My sister called Detroit the Wild, Wild, West. I may have defended my hometown in the past but after spending the last few days teaching my 16 year old how to drive on Grand River, I couldn’t agree more. There are no rules here for drivers. Or pedestrians. Or a lot of things.
The cousins are napping and she’s sprawled on the living room floor texting her friends back in Chicago. “Let’s go for a drive,” I suggest. Once again, she’s all in. It’s just another step closer to her driver’s license with each adventure in the Honda.
As dusk settles across the Motor City, we find ourselves turning onto the side streets I grew up riding my bike on with whatever group of friends happened to be free after school. But now the windows are filled with faces that stare at us with suspicion when we creep along the street. It feels like it must be at least 5 out of 8 homes that are abandoned here in my old stomping grounds. I’m telling her to pull over near the ones that have paint splattered on them with messages of hope or art to cover the boarded windows. There’s a strange comfort in this when you find yourself in the familiar places that have change so much.
Our rusty minivan finds itself driving in a small jungle of overgrown weeds without homes and tires stacked in piles on the street. “Keep driving.” I tell her. I know exactly where we are. We pull up alongside a familiar side yard.
“Wait, is this your old house?”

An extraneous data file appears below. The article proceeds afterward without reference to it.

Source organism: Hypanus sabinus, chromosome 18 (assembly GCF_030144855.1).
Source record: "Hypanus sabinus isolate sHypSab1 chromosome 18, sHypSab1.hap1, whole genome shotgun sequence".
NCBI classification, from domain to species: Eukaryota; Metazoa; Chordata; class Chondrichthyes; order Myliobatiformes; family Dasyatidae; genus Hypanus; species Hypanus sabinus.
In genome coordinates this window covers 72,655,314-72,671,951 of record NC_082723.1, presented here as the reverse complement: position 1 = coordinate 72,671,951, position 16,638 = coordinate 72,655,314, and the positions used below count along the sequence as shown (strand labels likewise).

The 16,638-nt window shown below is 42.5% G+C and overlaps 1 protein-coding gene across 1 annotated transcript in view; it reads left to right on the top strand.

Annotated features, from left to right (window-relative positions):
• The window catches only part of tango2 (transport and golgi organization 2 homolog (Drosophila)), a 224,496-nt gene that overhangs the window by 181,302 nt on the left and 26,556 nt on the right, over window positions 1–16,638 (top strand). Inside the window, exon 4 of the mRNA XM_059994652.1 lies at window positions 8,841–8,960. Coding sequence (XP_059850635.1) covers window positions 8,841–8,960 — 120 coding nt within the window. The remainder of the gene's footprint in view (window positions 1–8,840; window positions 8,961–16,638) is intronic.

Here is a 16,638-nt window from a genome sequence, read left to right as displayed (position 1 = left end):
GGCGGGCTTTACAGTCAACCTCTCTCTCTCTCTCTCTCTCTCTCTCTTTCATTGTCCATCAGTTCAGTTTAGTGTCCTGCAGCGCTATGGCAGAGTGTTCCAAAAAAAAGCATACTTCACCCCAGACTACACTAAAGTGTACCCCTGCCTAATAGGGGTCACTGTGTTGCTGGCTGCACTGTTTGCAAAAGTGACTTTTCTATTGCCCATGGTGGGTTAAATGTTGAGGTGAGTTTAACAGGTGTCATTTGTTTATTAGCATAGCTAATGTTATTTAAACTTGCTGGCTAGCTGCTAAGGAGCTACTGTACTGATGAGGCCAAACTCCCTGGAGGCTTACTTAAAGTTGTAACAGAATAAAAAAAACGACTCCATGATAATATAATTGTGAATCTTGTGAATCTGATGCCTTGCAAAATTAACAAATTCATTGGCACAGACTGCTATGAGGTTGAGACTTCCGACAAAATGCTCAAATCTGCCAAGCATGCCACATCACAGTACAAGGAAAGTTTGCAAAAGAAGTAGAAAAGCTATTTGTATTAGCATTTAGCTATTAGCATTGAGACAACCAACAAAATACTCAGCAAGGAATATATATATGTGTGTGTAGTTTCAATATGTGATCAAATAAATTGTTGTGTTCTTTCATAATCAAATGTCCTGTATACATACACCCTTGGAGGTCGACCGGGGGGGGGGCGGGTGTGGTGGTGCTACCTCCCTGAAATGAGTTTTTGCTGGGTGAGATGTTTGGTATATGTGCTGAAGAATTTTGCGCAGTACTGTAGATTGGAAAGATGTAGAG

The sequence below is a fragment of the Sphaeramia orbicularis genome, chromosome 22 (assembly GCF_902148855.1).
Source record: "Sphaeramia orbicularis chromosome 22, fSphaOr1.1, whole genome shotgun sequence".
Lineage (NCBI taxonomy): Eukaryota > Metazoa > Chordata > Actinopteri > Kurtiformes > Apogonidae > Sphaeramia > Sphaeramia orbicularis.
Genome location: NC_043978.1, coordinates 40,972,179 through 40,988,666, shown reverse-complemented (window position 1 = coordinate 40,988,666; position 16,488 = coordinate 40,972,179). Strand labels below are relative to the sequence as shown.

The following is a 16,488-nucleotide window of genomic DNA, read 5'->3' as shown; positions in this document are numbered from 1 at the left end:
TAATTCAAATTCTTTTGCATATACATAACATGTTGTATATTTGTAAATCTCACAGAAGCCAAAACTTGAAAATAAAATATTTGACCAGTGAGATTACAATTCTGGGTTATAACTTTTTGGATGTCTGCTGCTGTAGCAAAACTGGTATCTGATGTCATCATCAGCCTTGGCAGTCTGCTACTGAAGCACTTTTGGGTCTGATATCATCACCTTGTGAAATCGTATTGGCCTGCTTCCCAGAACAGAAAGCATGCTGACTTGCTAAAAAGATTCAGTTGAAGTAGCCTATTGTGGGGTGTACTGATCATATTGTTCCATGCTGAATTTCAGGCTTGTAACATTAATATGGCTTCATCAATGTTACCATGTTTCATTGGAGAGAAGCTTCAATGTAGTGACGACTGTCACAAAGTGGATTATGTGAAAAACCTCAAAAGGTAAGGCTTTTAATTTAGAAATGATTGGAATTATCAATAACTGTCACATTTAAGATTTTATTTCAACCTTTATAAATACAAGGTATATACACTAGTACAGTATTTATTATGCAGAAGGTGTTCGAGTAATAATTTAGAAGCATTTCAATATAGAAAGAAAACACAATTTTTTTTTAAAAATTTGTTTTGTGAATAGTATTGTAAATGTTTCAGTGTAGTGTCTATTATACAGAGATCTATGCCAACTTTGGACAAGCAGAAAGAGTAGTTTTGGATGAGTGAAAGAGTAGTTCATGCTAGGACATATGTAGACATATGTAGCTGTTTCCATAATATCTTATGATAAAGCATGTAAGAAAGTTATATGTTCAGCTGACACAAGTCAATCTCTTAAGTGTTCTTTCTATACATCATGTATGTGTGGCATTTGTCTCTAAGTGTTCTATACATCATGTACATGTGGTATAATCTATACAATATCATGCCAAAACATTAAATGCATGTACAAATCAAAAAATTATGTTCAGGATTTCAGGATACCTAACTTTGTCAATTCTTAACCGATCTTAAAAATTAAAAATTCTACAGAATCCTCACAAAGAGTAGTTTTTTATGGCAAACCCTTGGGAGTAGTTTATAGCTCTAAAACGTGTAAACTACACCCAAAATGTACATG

Yes, my childhood is right here.
Her childhood is slipping through my fingers.
Birthday number 17 is 6 weeks away. How can this feel so real and so out of body at the same time? I’m looking at the trees we climbed and the swings we molded ourselves to on the summer days of old. Looking over to the driver’s seat and my baby isn’t a baby and somehow she’s driving my car.
We slowly move down the block while I try to cram in some more stories about all the crazy things that happened here when a car rushes past us illegally on the left.
“Look,” I point to a boarded up home on our left.
“Did I ever tell you about the time your grandparents and their friends boarded up a drug dealer’s house while the squatters were away for the day?”
She looks at me in disbelief. I had forgotten and it sounds crazy to me too.
Life is forever moving and I’m somehow always being dragged along in surprise. Tonight I’m just happy that I’m not alone in the whole dragging endeavor.
I’ve got my almost adult daughter by my side this week and her adorable cousins who are small and sweet and just beginning this whole process of discovery.
I’m lost and drowning in the memories when she asks if we can stop at Meijer for more cookies. It’s our vacation after all. I shake it all away for a moment and tell her to slow down at the light. Let’s get out of here and get our vacation snacks and find a movie to watch for the evening.
The sun must go down on the Wild Wild West for the night. Let’s make one last stop and then some rest. And please God, let’s get home before we find ourself in the middle of another drag race.